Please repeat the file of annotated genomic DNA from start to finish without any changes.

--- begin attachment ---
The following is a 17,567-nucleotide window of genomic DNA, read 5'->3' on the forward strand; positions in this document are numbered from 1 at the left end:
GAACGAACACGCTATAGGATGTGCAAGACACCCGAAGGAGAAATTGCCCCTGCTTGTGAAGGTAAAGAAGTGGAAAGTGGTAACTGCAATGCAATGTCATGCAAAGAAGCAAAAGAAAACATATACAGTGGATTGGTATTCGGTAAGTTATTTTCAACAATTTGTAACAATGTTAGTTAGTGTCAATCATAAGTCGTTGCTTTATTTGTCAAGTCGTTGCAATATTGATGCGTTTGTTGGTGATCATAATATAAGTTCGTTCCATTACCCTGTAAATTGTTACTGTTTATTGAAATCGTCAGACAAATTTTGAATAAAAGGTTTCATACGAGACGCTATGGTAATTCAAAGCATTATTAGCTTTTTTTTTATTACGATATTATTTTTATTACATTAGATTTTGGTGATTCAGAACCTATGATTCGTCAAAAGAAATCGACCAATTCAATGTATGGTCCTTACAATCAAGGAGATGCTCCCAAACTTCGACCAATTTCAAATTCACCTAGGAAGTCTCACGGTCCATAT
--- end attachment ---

The following is a 17,567-nucleotide window of genomic DNA, read 5'->3' on the forward strand; positions in this document are numbered from 1 at the left end:
GAACGAACACGCTATAGGATGTGCAAGACACCCGAAGGAGAAATTGCCCCTGCTTGTGAAGGTAAAGAAGTGGAAAGTGGTAACTGCAATGCAATGTCATGCAAAGAAGCAAAAGAAAACATATACAGTGGATTGGTATTCGGTAAGTTATTTTCAACAATTTGTAACAATGTTAGTTAGTGTCAATCATAAGTCGTTGCTTTATTTGTCAAGTCGTTGCAATATTGATGCGTTTGTTGGTGATCATAATATAAGTTCGTTCCATTACCCTGTAAATTGTTACTGTTTATTGAAATCGTCAGACAAATTTTGAATAAAAGGTTTCATACGAGACGCTATGGTAATTCAAAGCATTATTAGCTTTTTTTTTATTACGATATTATTTTTATTACATTAGATTTTGGTGATTCAGAACCTATGATTCGTCAAAAGAAATCGACCAATTCAATGTATGGTCCTTACAATCAAGGAGATGCTCCCAAACTTCGACCAATTTCAAATTCACCTAGGAAGTCTCACGGTCCATAT